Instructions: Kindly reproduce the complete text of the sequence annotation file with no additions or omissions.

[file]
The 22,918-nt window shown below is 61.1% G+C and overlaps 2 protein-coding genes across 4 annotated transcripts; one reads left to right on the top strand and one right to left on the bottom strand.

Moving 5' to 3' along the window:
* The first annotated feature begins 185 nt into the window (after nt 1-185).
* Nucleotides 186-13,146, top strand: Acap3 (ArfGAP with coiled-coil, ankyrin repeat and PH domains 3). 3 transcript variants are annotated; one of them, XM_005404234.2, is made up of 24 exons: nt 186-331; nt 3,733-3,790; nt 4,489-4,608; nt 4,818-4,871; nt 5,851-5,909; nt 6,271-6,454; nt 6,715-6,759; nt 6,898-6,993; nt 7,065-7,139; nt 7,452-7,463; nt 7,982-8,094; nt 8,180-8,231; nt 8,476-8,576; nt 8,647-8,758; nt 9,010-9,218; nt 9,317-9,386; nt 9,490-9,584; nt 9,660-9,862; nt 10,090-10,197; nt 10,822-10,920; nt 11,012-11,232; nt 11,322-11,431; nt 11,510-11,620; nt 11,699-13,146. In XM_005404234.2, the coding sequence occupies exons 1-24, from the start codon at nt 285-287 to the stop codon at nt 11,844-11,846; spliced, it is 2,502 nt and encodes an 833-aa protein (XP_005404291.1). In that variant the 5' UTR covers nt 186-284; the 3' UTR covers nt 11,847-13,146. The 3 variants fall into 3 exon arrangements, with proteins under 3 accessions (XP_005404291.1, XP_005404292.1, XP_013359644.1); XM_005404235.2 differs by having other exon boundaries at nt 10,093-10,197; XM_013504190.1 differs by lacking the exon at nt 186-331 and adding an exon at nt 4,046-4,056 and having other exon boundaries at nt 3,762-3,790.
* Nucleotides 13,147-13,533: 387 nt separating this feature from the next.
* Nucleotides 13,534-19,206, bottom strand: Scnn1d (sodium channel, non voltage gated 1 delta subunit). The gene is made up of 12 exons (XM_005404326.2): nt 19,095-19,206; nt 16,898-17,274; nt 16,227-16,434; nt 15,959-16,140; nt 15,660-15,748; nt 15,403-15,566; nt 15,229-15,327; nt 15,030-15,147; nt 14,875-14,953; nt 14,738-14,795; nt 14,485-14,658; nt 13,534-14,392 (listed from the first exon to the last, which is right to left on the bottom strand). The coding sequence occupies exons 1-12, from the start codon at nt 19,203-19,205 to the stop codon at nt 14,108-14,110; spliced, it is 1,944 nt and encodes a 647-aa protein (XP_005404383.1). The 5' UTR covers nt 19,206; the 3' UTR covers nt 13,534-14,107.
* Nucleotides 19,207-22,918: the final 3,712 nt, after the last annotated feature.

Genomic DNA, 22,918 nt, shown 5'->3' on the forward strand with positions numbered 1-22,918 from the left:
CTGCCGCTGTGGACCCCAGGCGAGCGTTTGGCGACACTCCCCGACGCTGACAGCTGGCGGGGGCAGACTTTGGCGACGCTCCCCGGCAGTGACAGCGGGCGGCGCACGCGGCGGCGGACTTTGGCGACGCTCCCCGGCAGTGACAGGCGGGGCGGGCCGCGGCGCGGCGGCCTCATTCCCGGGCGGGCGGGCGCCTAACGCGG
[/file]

The 22,918-nt window shown below is 61.1% G+C and overlaps 2 protein-coding genes across 4 annotated transcripts; one reads left to right on the top strand and one right to left on the bottom strand.

Moving 5' to 3' along the window:
* The first annotated feature begins 185 nt into the window (after nt 1-185).
* Nucleotides 186-13,146, top strand: Acap3 (ArfGAP with coiled-coil, ankyrin repeat and PH domains 3). 3 transcript variants are annotated; one of them, XM_005404234.2, is made up of 24 exons: nt 186-331; nt 3,733-3,790; nt 4,489-4,608; nt 4,818-4,871; nt 5,851-5,909; nt 6,271-6,454; nt 6,715-6,759; nt 6,898-6,993; nt 7,065-7,139; nt 7,452-7,463; nt 7,982-8,094; nt 8,180-8,231; nt 8,476-8,576; nt 8,647-8,758; nt 9,010-9,218; nt 9,317-9,386; nt 9,490-9,584; nt 9,660-9,862; nt 10,090-10,197; nt 10,822-10,920; nt 11,012-11,232; nt 11,322-11,431; nt 11,510-11,620; nt 11,699-13,146. In XM_005404234.2, the coding sequence occupies exons 1-24, from the start codon at nt 285-287 to the stop codon at nt 11,844-11,846; spliced, it is 2,502 nt and encodes an 833-aa protein (XP_005404291.1). In that variant the 5' UTR covers nt 186-284; the 3' UTR covers nt 11,847-13,146. The 3 variants fall into 3 exon arrangements, with proteins under 3 accessions (XP_005404291.1, XP_005404292.1, XP_013359644.1); XM_005404235.2 differs by having other exon boundaries at nt 10,093-10,197; XM_013504190.1 differs by lacking the exon at nt 186-331 and adding an exon at nt 4,046-4,056 and having other exon boundaries at nt 3,762-3,790.
* Nucleotides 13,147-13,533: 387 nt separating this feature from the next.
* Nucleotides 13,534-19,206, bottom strand: Scnn1d (sodium channel, non voltage gated 1 delta subunit). The gene is made up of 12 exons (XM_005404326.2): nt 19,095-19,206; nt 16,898-17,274; nt 16,227-16,434; nt 15,959-16,140; nt 15,660-15,748; nt 15,403-15,566; nt 15,229-15,327; nt 15,030-15,147; nt 14,875-14,953; nt 14,738-14,795; nt 14,485-14,658; nt 13,534-14,392 (listed from the first exon to the last, which is right to left on the bottom strand). The coding sequence occupies exons 1-12, from the start codon at nt 19,203-19,205 to the stop codon at nt 14,108-14,110; spliced, it is 1,944 nt and encodes a 647-aa protein (XP_005404383.1). The 5' UTR covers nt 19,206; the 3' UTR covers nt 13,534-14,107.
* Nucleotides 19,207-22,918: the final 3,712 nt, after the last annotated feature.

Genomic DNA, 22,918 nt, shown 5'->3' on the forward strand with positions numbered 1-22,918 from the left:
CTGCCGCTGTGGACCCCAGGCGAGCGTTTGGCGACACTCCCCGACGCTGACAGCTGGCGGGGGCAGACTTTGGCGACGCTCCCCGGCAGTGACAGCGGGCGGCGCACGCGGCGGCGGACTTTGGCGACGCTCCCCGGCAGTGACAGGCGGGGCGGGCCGCGGCGCGGCGGCCTCATTCCCGGGCGGGCGGGCGCCTAACGCGG